Opioid Effects on Swallowing and Esophageal Sphincter Pressure
Opioid Induced Pharyngeal and Esophageal Dysfunction
Drug: Sodium Chloride
|Study Design:||Allocation: Randomized
Intervention Model: Crossover Assignment
Masking: Double Blind (Subject, Caregiver, Investigator)
Primary Purpose: Treatment
|Official Title:||Can Opioid Induced Effects on Esophageal Motility and Lower Esophageal Sphincter be Counteracted by a Dopamine Receptor Antagonist?|
- Lower esophageal sphincter pressure [ Time Frame: 2 hours ]
- Swallowing difficulties [ Time Frame: 2 hours ]The volunteers will be asked to do dry swallowing and assess the swallowing difficulty on the basis of following criteria: no difficulties, mild, moderate or severe difficulties.
|Study Start Date:||October 2010|
|Study Completion Date:||November 2010|
|Primary Completion Date:||November 2010 (Final data collection date for primary outcome measure)|
Injection fluid, solution 5 mg/mg Iv injection 0,2 mg/kg at one occasion
Other Name: Primperan
|Active Comparator: Naloxon||
Injection fluid, solution 0,4 mg/kg Bolus infusion 6ug/kg at one occasion Continuous infusion 0,1 ug/kg/minute during 50 min
|Placebo Comparator: Natriumklorid||
Drug: Sodium Chloride
Infusion fluid, solution 9 mg/ml ( hydrogenic solution )
Powder for injection/ infusion fluid solution, 2 mg Infusion TCI 1ng/kg 10 min ( 0,05 ug/kg/min) Infusion TCI 2ng/kg 10 min ( 0.10 ug/kg/min) Infusion TCI 3ng/kg 20 min ( 0,15 ug/kg/min)
Opioids induce pharyngeal and esophageal dysfunction and reduce the lower esophageal sphincter (LES) pressure, and thereby decreases the barrier pressure between the stomach and esophagus. This contributes to an increased risk of regurgitation and aspiration during anaesthesia induction and in the postoperative period, when the patient is treated with opioids for pain relief.
The effect of opioid antagonists on the opioid induced pharyngeal dysfunction and lower esophageal sphincter pressure are unknown. In a recently performed clinical trial we found that the peripheral opioid antagonist methylnaltrexone didn't have effect on the pharyngeal induced pharyngeal and esophageal dysfunction.This indicates that the negative opioid induced effects are not peripherally induced or mediated via peripheral opioid receptors.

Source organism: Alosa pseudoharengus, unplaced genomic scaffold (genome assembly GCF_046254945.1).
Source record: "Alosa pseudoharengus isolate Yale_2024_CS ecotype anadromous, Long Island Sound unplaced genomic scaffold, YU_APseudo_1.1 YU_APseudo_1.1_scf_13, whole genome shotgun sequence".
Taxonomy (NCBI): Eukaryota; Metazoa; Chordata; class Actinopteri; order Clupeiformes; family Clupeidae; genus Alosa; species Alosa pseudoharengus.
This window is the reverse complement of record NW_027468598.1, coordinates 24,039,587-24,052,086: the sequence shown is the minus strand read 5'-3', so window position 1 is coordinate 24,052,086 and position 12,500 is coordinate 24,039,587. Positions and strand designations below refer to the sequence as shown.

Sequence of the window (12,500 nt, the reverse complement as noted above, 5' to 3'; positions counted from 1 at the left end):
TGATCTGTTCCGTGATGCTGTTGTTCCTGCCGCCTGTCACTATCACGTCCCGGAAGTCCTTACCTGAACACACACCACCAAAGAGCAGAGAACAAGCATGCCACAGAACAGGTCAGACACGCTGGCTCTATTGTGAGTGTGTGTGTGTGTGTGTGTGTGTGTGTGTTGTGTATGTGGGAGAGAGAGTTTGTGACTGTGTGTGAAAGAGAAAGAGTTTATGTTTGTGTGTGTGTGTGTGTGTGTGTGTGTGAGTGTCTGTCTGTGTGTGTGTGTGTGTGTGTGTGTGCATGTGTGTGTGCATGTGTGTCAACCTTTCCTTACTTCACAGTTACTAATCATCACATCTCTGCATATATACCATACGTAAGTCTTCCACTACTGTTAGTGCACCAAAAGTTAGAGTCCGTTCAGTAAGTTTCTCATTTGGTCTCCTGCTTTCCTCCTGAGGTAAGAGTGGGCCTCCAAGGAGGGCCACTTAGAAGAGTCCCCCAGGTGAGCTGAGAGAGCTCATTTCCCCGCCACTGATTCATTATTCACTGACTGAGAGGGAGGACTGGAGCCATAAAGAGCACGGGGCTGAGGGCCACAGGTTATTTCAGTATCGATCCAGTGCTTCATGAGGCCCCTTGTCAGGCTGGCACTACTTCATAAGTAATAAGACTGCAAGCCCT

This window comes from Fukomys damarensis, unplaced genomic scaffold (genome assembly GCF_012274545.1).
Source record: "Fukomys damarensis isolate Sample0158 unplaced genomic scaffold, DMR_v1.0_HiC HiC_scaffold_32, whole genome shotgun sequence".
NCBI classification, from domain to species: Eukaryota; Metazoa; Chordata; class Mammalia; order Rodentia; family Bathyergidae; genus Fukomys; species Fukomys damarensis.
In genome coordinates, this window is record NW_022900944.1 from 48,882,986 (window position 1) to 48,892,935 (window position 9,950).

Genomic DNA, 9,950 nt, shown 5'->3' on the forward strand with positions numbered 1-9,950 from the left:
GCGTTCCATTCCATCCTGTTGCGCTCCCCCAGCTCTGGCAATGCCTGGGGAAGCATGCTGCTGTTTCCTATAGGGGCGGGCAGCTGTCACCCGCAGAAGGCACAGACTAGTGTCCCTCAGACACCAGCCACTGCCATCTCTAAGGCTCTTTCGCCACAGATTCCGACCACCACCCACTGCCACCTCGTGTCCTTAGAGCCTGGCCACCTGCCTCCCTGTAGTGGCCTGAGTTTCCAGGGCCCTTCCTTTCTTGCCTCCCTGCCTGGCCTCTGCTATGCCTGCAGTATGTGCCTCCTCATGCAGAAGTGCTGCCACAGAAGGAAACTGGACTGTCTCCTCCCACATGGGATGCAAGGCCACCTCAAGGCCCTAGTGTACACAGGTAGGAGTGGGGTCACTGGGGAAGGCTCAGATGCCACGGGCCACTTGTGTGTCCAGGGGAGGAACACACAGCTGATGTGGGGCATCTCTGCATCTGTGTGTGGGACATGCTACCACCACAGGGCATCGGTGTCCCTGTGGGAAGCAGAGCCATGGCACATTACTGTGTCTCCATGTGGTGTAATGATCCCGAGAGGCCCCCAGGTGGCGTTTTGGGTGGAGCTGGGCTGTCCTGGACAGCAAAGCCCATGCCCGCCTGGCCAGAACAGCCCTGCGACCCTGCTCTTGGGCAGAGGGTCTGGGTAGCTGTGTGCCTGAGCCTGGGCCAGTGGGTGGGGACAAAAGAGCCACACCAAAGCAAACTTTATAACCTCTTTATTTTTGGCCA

In previously performed studies most of the volunteers reported swallowing problems when receiving infusion of the opioid remifentanil, we have also found that remifentanil abolished spontaneous esophageal motility.
The purpose of the study is to evaluate if opioid induced effects on the lower esophageal sphincter can be counteracted by a dopamine receptor antagonist, metoclopramide. It is previously known that dopamine, a catecholamine neurotransmitter, decreases the lower esophageal sphincter pressure and that a dopamine antagonist has the ability to increase the pressure.
Further in this study we want to evaluate if the opioid antagonist naloxone, which affects both peripheral and central opioid receptors, reduces the opioid induced pharyngeal and esophageal dysfunction.
A third aim of the study is to evaluate if the previously reported swallowing difficulties during infusion of opioid remifentanil are dose related, consequently does a higher concentration of opioids increase the swallowing difficulties.
The pharyngeal and esophageal motility/function can be registered in an easy and objective way with the high resolution manometry, ManoScan 360. ManoScan 360 is an equipment with 36 sensors at 1 cm spacing with 12 tip transducers at every sensor. The 36 closely spaced sensors automatically capture all relevant motor function from the pharynx to the stomach. The system collects reliable and consistent data records with improved diagnostic accuracy, and the data are analyzed using ManoView analyzes software. ManoScan 360 has a CE mark approval and has been used at Örebro University Hospital during the last three years.
Please refer to this study by its ClinicalTrials.gov identifier: NCT01191645
|Örebro University Hospital|
|Örebro, Sweden, 70185|
|Principal Investigator:||Magnus Wattwil, MD||University Hospital Örebro|